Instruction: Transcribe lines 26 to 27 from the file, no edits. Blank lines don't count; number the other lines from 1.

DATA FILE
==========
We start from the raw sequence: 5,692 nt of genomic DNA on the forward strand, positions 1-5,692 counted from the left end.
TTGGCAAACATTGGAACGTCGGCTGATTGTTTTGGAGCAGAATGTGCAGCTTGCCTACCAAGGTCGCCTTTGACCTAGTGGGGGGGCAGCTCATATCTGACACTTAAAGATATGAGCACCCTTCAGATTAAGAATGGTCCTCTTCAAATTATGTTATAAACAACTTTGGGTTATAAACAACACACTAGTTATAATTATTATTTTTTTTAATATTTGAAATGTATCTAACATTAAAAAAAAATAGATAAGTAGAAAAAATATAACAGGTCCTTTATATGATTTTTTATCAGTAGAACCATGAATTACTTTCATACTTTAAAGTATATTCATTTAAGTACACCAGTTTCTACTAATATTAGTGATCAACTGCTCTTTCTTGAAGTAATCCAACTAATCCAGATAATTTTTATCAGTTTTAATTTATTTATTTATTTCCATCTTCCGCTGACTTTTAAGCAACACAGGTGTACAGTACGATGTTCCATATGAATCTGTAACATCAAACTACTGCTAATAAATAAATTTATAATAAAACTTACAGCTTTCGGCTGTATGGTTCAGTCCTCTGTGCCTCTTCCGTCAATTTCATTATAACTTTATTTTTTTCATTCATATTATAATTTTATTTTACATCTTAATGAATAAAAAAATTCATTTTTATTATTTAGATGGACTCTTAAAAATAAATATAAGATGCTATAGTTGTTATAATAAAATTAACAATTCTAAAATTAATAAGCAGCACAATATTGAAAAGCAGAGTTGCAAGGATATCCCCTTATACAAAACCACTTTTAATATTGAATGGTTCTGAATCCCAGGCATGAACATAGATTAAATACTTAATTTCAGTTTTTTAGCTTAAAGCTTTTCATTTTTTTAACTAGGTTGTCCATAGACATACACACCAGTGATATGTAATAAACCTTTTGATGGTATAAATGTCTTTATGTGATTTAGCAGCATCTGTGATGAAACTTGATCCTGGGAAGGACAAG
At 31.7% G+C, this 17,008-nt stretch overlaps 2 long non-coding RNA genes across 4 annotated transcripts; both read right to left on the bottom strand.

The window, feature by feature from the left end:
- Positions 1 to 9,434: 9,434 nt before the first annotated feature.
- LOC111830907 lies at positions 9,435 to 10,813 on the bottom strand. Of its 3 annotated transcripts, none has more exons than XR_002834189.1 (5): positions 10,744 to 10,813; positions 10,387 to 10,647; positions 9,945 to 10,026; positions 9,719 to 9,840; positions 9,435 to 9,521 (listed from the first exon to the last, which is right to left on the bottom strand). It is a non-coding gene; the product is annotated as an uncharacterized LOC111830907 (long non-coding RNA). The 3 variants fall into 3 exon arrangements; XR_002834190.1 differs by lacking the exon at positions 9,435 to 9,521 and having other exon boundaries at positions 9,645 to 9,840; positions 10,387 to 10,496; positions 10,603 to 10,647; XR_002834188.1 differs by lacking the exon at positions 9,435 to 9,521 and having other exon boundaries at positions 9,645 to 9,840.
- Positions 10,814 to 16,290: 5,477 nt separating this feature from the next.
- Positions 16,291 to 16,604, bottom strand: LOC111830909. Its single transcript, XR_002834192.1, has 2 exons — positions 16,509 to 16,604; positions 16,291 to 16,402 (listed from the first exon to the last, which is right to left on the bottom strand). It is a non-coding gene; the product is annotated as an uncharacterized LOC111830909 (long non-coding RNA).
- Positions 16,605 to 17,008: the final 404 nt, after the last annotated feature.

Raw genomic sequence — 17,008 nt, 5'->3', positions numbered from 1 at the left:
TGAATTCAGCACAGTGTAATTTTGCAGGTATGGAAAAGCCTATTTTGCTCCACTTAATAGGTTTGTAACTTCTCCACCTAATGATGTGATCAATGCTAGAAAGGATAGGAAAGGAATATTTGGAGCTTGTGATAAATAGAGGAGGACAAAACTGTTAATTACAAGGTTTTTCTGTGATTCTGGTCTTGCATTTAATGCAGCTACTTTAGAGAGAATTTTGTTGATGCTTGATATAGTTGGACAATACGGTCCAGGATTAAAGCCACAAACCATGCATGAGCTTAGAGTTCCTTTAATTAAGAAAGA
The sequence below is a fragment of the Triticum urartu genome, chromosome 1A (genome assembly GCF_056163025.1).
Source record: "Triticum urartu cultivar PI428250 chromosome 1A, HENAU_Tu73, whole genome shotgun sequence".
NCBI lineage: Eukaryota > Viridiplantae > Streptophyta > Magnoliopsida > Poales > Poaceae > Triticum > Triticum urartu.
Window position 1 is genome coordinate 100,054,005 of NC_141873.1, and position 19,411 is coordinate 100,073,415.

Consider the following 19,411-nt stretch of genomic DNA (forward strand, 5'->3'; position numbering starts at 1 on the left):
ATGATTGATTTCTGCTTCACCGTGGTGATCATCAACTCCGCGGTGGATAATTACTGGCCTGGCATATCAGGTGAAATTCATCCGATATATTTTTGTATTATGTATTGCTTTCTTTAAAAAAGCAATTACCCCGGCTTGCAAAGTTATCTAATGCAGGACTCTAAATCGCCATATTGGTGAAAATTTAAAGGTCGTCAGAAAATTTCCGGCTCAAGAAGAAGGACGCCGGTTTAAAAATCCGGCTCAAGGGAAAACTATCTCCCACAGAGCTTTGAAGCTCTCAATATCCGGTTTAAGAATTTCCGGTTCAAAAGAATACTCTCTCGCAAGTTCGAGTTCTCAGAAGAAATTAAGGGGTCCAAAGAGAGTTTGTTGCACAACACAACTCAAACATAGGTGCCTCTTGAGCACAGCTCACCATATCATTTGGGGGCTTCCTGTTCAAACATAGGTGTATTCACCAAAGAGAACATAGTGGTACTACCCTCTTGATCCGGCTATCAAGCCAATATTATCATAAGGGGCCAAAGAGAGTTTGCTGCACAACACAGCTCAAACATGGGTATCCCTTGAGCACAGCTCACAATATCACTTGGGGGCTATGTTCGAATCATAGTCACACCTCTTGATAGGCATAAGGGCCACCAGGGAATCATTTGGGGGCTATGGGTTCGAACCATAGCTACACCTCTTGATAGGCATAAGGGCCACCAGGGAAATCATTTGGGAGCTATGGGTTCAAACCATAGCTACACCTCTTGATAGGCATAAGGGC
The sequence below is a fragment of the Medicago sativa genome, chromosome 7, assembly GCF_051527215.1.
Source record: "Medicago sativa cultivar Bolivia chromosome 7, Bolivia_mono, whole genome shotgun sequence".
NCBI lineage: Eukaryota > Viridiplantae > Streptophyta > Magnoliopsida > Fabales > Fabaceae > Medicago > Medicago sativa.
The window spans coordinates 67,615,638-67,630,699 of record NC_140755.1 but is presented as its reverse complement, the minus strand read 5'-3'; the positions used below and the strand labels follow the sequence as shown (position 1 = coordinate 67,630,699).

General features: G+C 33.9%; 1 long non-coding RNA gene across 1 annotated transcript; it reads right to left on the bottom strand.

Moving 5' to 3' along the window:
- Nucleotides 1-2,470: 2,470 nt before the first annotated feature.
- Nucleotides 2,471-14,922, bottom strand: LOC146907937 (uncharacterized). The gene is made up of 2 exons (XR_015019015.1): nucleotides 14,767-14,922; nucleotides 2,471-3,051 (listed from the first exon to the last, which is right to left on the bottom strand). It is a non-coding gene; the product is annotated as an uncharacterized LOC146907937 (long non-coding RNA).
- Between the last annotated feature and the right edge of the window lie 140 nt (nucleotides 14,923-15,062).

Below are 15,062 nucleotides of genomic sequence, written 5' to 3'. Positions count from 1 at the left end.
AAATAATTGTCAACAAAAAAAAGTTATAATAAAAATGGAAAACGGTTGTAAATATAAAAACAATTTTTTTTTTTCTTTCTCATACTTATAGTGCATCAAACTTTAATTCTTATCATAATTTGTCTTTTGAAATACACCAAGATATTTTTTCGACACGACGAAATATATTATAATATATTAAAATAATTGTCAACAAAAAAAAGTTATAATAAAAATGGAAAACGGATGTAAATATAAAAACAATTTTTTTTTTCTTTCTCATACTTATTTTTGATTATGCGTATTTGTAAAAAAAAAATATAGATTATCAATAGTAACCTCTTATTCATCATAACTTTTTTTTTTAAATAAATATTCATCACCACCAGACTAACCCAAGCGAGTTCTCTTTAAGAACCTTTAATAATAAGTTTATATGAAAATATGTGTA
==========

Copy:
- Between the last annotated feature and the right edge of the window lie 140 nt (nucleotides 14,923-15,062).

Below are 15,062 nucleotides of genomic sequence, written 5' to 3'. Positions count from 1 at the left end.